07:21 pjotrp skip the box
07:22 marjan The first reads the file, and puts the data in the first box.
07:22 marjan When there is no more place in the box, he's idling, waiting for the next person to take the next piece.
07:23 marjan The next person proceses the data, and puts it in the next box.
07:23 pjotrp you mean chaining tasks?
07:23 marjan Same here, if the box is full, he has to wait.
07:23 marjan Yeah
07:23 pjotrp they are different jobs?
07:23 marjan yes.
07:24 pjotrp OK. It is not impossible, but it will quickly get complicated
07:24 pjotrp The main file is linear, and IO bound, right?
07:24 marjan yes
07:24 pjotrp So, the file reading thread will set the pace, right?
07:25 marjan Depends how fast it gets :)
07:25 marjan Current implementations are much slower then the IO boundary.
07:25 pjotrp absolutely, but let's stick to this reasoning
07:26 pjotrp the CPUs will take on load for parsing, right?
07:26 marjan Like I said, I expect the inboxes to control the threads.
07:26 marjan yes
07:26 pjotrp based on this, I would say the main thread does the IO
07:26 marjan no.
07:26 pjotrp you only need an actor to parse a block
07:26 marjan why should the main thread wait for IO?
07:27 pjotrp it is the limiting factor
07:27 marjan why not use a separate thread, so that the main thread can do what it needs to do?
07:27 pjotrp don't go there
07:27 pjotrp ;)
07:27 pjotrp you are talking parallel Ruby
07:27 marjan I wan't to offload the main thread as much as possible, because that's where Ruby is running :)
07:27 pjotrp that is crazy and dangerous
07:27 pjotrp :)
07:28 pjotrp When Ruby is ready for parallelism, it will create a thread for parsing
07:28 pjotrp you don't need to do that
07:29 pjotrp KISS
07:29 pjotrp I think we gain enough by parallelizing the parsing only
07:29 marjan Well, my approach looks very simple in my mind ;)
07:29 pjotrp I know, we are not all geniuses
07:30 pjotrp one thing to consider is that your library is a building block
07:30 pjotrp for others to build on
07:30 marjan Let me try do an experiment :)
07:30 pjotrp if it is simple, it will be easy on others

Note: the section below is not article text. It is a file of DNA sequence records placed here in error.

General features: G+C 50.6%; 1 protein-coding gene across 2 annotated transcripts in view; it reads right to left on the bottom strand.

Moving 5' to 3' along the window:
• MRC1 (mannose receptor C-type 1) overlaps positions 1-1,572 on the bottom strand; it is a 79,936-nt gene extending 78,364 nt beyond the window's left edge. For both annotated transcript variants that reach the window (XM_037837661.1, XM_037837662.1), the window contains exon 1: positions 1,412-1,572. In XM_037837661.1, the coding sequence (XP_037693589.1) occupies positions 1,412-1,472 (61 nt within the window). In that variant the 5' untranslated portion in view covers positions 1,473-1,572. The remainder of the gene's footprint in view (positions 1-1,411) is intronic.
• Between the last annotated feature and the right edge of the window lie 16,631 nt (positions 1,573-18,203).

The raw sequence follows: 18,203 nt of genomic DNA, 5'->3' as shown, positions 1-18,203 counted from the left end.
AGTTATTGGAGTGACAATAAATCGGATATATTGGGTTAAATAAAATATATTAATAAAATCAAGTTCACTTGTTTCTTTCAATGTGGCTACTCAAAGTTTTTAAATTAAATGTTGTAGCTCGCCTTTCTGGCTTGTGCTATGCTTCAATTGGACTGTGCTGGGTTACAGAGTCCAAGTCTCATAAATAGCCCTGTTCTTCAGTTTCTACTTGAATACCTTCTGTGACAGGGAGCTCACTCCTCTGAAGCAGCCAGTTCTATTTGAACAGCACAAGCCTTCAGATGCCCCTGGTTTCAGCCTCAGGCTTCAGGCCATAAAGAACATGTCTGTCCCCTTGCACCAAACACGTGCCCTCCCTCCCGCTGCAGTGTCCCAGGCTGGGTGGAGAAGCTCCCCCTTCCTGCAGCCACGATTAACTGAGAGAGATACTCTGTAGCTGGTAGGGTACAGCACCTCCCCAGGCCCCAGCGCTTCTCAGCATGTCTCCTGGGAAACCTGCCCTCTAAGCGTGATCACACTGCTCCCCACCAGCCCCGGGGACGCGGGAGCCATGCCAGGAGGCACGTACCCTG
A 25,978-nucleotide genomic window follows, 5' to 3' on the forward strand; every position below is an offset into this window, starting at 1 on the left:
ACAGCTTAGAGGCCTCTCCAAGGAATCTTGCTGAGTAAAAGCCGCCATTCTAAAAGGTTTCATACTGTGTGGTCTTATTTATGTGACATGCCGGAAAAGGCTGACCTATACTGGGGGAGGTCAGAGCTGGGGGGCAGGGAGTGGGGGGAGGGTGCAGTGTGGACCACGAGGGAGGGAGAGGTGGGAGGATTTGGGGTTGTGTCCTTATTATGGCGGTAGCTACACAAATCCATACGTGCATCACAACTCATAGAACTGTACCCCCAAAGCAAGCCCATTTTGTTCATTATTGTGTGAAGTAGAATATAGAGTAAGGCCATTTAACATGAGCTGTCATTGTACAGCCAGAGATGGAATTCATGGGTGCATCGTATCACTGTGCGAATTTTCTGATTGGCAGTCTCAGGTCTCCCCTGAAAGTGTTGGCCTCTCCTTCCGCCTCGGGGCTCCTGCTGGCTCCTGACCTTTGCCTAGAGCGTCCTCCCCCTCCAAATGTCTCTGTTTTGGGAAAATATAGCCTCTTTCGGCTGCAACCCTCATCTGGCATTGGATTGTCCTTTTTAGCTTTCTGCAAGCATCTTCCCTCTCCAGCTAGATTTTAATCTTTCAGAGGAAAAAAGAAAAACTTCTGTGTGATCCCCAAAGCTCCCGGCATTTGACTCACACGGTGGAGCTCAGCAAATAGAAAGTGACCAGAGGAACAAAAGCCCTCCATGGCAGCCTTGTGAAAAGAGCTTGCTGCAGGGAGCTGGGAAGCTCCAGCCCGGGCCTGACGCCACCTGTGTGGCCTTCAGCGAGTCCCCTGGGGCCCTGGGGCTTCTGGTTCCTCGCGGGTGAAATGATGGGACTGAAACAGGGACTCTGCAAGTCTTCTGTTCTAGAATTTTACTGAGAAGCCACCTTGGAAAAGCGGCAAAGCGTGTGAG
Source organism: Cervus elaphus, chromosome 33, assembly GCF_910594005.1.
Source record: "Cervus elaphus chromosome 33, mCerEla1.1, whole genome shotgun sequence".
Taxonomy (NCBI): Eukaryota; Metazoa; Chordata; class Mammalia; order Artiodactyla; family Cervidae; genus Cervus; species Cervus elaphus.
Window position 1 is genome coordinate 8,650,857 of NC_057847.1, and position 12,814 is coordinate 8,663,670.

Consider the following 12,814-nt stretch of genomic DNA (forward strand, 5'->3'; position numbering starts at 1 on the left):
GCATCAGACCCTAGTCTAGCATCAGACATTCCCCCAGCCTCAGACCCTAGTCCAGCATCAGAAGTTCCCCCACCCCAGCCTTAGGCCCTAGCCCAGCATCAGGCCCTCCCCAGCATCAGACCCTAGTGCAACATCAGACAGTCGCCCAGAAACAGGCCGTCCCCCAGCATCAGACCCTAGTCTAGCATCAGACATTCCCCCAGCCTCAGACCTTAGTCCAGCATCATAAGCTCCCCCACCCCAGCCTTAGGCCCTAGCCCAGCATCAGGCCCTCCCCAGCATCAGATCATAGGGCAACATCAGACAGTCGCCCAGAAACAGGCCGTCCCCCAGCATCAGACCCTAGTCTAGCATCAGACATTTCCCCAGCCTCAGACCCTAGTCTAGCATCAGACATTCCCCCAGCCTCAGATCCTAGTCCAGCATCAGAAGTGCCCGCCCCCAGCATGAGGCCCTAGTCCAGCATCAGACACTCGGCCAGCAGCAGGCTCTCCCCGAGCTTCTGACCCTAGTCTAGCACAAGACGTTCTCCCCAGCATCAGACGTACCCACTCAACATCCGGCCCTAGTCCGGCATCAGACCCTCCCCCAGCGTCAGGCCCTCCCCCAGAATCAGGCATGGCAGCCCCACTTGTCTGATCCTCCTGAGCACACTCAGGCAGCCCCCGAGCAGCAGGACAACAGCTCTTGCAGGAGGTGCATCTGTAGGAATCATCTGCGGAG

07:30 pjotrp sure
07:31 marjan ok, I will try, and will show you the results.
07:31 pjotrp but to try and return to Ruby and have your library as a background process I will send you to an asylum
07:31 pjotrp for sure ;)
07:31 pjotrp it will also complicate bindings to other languages
07:31 marjan thread, not process :)
07:32 pjotrp as a manner of speaking, but yes
07:32 marjan well, that was my idea actually.
07:32 pjotrp I got it
07:33 marjan Let me try it. If it gets complicated, you will send me your example code and I will use your approach, ok?
07:33 pjotrp it is the same as in the book
07:34 pjotrp I am worry about complicated, and the nature of Ruby's interpreter
07:34 marjan there is also the file copying example, with two threads.
07:34 pjotrp yes, with a very small gain
07:34 marjan I was thinking more in lines of that.
07:34 pjotrp I am more in line with Knuth
07:35 pjotrp Premature optimization is the root of all evil
07:36 pjotrp talk to him ;)
07:36 pjotrp but yes, please experiment
07:36 pjotrp but you'll need to do it against Ruby
07:36 marjan sure
07:36 pjotrp to convince me
07:36 marjan ok :)
07:37 marjan I will do the work for the first week in my proposal, gff_file.lines.each {}
07:37 marjan Would that be ok?
07:40 pjotrp sure
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09:26 ilpuccio hi guys
09:29 DannyArends hey there
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09:33 fstrozzi hello
09:39 Helius did you read  http://blog.railsware.com/2012/​03/13/ruby-2-0-enumerablelazy/ and http://patshaughnessy.net/2012/3/23/why-you-shoul​d-be-excited-about-garbage-collection-in-ruby-2-0 ? posted on ML from Pjotr
09:49 fstrozzi I haven't seen any post on the ML on this, looks interesting
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10:22 Helius maybe it was private, btw are good posts
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12:48 wrk__ i like the lazy yiels
12:48 wrk__ yields
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12:50 Helius :)
12:50 Helius pjotrp: hello
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12:52 pjotrparrot makes for concise code - and fast parsers
13:39 fstrozzi I'm about to release a new version of bio-faster for FastQ parsing. The new tests I've done confirm that  read_array_from_int method in FFI have better performance.
14:31 Helius fstrozzi: good
14:47 fstrozzi done :-)
15:27 pjotrparrot http://www.slideshare.net/tend​erlove/hidden-gems-of-ruby-19
15:27 pjotrparrot I had to laugh
15:31 pjotrparrot but looking at the fiddle module for bindings
15:32 pjotrparrot very dynamic